Breaking Legal News - POSTED: 2007/02/01 02:46
The government alleged that RightCHOICE, which participates in the FEHB Program as part of the Blue Cross and Blue Shield Service Benefit Plan (SBP), passed on excessive costs to the FEHB Program in connection with compensating a preferred provider network of physicians known as “Alliance.” The government contended that RightCHOICE paid higher fees to Alliance physicians for serving patients insured through the SBP than these same physicians were reimbursed for providing the same types of services to patients insured through various other health plans. The government also alleged the physicians passed on these higher rates to the Office of Personnel Management as purportedly “reasonable” costs to the FEHB.
“Today’s settlement demonstrates the United States’ determination to make sure health care providers do not overcharge the Federal Employee Health Benefits Program,” said Peter Keisler, Assistant Attorney General of the Justice Department’s Civil Division.
The civil settlement resolves claims brought under the qui tam provisions of the False Claims Act by Ronald Ekstrand against Wellpoint Health Networks, Inc., the entity into which RightCHOICE merged in January 2002. Mr. Ekstrand will receive $165,750 of the total recovery as his statutory award for his suit filed in the U.S. District Court for the Eastern District of Missouri. Under the qui tam provisions of the False Claims Act, private individuals can bring whistleblower actions for fraud on behalf of the United States and collect a share of any proceeds recovered by the suit as well as attorney fees.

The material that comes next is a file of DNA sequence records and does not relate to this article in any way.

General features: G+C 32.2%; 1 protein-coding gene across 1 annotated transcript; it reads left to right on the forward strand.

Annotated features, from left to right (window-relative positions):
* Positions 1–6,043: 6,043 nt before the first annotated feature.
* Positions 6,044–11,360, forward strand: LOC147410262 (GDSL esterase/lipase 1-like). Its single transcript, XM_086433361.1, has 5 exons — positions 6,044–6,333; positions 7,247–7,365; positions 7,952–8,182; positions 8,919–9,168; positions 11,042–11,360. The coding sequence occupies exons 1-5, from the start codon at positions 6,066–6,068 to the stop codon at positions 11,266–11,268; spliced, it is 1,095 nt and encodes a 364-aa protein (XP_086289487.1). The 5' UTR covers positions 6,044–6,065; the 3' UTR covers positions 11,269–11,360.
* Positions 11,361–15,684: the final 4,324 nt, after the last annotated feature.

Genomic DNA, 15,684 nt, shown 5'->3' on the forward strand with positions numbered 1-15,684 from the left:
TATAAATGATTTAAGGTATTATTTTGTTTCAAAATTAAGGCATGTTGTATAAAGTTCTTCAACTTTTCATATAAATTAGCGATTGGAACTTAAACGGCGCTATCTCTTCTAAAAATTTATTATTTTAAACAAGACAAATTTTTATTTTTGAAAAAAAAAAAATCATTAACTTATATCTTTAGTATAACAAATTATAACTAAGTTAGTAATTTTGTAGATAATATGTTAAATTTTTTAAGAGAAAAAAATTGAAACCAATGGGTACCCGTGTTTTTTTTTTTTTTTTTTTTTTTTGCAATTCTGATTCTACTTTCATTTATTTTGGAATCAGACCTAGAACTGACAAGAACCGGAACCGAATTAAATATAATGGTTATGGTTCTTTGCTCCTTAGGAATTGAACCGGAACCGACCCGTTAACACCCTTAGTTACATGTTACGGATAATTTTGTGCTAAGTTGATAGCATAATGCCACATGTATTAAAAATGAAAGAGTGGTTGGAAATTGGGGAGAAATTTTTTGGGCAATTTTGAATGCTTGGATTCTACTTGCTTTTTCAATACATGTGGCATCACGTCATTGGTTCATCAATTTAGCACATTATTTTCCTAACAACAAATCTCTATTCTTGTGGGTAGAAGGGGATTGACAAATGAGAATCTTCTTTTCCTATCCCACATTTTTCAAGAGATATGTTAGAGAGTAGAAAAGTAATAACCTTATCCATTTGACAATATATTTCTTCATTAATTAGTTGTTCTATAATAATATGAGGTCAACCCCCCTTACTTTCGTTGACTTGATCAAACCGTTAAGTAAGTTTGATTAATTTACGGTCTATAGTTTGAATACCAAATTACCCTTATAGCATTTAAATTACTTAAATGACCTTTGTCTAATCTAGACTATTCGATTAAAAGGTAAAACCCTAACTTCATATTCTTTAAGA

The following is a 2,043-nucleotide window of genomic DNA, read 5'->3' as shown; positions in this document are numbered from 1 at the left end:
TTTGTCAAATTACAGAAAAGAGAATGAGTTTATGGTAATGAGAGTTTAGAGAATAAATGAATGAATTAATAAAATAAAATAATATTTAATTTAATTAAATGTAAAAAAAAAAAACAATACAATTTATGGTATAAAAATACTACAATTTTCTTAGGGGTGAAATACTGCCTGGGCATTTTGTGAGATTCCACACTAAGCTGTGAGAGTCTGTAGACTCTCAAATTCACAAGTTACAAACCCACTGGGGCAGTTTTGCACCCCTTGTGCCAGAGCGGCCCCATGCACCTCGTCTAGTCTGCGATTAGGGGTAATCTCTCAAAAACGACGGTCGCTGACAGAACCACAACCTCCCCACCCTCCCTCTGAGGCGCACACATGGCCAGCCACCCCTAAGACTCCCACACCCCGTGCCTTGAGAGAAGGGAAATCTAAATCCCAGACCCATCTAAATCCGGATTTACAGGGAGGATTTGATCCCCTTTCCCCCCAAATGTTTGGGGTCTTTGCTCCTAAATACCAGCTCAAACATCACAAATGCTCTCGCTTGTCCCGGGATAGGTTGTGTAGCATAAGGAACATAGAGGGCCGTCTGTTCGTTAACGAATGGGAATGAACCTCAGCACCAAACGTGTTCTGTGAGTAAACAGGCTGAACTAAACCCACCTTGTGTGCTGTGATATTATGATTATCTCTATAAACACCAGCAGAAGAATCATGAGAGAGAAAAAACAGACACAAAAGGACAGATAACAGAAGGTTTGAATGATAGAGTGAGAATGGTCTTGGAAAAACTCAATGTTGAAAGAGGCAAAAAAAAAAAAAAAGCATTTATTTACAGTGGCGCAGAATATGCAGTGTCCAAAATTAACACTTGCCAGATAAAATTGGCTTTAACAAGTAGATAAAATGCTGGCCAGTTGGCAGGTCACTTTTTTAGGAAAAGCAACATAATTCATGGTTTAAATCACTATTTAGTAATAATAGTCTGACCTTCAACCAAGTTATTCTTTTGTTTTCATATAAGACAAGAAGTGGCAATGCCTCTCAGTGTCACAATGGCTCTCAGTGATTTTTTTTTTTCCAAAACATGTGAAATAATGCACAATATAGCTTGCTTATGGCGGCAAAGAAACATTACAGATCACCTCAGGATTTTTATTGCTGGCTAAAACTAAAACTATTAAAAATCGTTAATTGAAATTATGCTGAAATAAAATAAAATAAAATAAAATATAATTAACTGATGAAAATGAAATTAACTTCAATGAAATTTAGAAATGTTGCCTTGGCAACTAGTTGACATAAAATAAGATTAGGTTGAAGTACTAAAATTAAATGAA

"This civil health care fraud settlement should send a signal to all health care providers who receive federal funds that we are committed to protecting the health care system from fraud or abuse," said Catherine L. Hanaway, U.S. Attorney for the Eastern District of Missouri..
The case was handled by the Civil Division of the Department of Justice and the U.S. Attorney’s Office for the Eastern District of Missouri. The case was investigated by the St. Louis offices of the Federal Bureau of Investigation and the Office of Personnel Management-Office of the Inspector General.